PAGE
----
Having an online map of your museum will also help people see everything and not feel that they’ve missed anything.

Don’t distract from the art

You can use color schemes to highlight the art pieces. Color is a very effective way of focusing attention on what’s important. For lighter colored works, a darker background might make it more appealing. If you use a light background, a dark border around it may make it stand out more.

Avoid busy backgrounds. It’s best to avoid busy backgrounds or bright colors for art sites as a rule, as they can draw attention away from the art. And it’s likely that your colors could clash, making everything less attractive. I prefer to use black and white for precisely this reason.

Consider your audience and their needs

Use information like contact info, hours of operation, a map of your museum, and a list of your upcoming shows or exhibitions.

Many online art galleries rely heavily on social media. People are more likely to visit an art museum after a friend shares the post on Facebook, Twitter, Instagram, or Pinterest. Make it easy for people to share your pages on social media.

Consider your audience and what they need to understand and appreciate your website. Use simple language and make sure visitors understand the general layout of your website. But don’t dumb things down too far for the sake of navigation.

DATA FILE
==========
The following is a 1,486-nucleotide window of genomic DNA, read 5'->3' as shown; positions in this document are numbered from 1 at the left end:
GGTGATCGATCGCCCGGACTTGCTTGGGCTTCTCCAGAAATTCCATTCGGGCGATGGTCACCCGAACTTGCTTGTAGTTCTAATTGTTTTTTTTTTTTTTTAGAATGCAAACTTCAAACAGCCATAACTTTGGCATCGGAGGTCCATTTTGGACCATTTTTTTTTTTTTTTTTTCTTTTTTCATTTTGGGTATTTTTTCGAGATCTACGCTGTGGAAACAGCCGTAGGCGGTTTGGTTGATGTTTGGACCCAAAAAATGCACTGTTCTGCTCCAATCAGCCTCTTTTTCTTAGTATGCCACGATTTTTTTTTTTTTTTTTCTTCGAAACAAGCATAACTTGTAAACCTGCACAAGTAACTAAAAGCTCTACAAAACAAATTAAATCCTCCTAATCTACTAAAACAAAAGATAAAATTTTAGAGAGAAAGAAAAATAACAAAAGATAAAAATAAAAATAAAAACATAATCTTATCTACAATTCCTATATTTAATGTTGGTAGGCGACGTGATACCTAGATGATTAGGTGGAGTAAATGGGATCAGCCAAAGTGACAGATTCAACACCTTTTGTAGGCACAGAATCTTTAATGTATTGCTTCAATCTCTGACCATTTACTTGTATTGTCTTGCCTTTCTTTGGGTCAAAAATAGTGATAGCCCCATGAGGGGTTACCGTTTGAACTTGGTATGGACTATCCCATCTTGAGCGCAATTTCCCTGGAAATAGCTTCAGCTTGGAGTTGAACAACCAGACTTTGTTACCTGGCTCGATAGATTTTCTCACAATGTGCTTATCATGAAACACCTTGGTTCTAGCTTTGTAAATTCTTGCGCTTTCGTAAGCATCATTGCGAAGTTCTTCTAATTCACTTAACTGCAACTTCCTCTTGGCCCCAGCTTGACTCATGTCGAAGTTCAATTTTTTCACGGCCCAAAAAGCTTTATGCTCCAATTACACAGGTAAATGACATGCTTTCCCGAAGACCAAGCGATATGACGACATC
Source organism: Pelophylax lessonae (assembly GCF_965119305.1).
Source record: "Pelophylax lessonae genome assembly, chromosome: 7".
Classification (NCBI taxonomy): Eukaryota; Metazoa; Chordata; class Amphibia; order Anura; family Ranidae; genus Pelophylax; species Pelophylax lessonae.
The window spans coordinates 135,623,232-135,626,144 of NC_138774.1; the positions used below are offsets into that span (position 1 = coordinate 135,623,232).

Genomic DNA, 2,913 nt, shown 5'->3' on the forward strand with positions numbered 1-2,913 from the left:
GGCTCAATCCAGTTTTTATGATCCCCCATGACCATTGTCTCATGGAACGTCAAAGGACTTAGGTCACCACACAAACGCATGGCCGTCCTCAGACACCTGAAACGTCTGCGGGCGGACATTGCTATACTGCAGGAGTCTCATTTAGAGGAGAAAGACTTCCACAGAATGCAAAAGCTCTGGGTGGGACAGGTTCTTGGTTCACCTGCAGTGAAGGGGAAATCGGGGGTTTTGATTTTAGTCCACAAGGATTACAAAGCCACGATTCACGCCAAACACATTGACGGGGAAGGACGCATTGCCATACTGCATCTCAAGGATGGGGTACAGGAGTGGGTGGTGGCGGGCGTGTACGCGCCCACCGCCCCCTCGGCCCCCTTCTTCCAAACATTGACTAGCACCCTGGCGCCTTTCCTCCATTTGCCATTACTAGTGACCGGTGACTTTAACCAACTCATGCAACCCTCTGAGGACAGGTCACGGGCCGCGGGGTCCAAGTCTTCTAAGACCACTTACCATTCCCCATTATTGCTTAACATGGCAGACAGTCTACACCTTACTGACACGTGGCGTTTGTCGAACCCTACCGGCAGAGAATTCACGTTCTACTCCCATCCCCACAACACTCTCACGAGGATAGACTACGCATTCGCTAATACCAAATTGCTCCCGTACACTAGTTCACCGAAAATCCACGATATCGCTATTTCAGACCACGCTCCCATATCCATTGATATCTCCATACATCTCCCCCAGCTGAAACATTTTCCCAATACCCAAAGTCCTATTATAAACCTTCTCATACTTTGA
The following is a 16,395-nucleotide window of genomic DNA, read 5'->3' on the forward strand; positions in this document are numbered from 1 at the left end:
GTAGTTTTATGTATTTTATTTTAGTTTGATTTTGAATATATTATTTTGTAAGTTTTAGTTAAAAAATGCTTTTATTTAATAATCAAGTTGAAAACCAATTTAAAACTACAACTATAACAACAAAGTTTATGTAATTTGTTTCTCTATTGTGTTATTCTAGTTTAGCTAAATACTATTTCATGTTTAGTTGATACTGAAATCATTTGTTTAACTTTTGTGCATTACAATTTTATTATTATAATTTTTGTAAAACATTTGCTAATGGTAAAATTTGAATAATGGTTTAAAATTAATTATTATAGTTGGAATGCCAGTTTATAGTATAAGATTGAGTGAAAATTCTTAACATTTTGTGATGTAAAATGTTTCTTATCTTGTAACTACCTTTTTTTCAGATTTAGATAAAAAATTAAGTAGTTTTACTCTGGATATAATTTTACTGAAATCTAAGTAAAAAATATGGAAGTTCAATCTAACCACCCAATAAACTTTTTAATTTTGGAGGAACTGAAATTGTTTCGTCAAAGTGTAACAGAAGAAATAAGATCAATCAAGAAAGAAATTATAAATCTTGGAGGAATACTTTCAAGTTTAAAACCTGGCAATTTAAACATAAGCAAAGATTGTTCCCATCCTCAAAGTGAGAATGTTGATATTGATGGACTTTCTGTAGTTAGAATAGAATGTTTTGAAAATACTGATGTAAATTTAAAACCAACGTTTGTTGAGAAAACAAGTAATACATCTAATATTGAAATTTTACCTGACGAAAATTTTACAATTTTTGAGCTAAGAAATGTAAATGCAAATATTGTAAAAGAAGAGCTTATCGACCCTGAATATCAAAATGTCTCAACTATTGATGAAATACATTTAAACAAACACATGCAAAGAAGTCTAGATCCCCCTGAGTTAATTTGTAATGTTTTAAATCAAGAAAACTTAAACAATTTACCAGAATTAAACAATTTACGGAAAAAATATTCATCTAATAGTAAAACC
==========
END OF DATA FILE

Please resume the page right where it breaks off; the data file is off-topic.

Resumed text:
Many museums avoid plain, simple language on their site. Be simple. It’s OK. Simple language is more accessible for the general public. This makes it easier to entice them to visit.

Avoid anything that distracts from the art and the museum. Use basic layout guidelines like centering text and making the text as big as possible to encourage visitors to click and read.

Art museum web design needs to follow solid design principles, including white space, color schemes

Many museums choose a minimalist design with a heavy emphasis on white space. White space is an essential aspect of a solid web design. Reduce or remove busy textures and extraneous shapes to create a composition that emphasizes the art.

Balance the design by having only one element that stands out. Use a plain, simple background behind it. A solid color often works well. If you must use a patterned background, use simple patterns to create a design that shows off your artwork.

Make your art museum website responsive for browsing on all smartphones and tablets

With ever more mobile devices out there, people spend more time browsing the web on these devices than ever before. To be successful, you must consider the environment your website is going to be viewed in. A well-designed, responsive website will look great on phones, tablets, and on the desktop.

The website should appear clean and with easily readable typography. It would be best to use fonts well known for ease of reading on a digital screen. These are typically san-serif fonts such as Arial and Roboto. Like Times New Roman and Playfair Display, Serif fonts are more challenging to read on a digital screen. If you must use them, use them as headers rather than body text.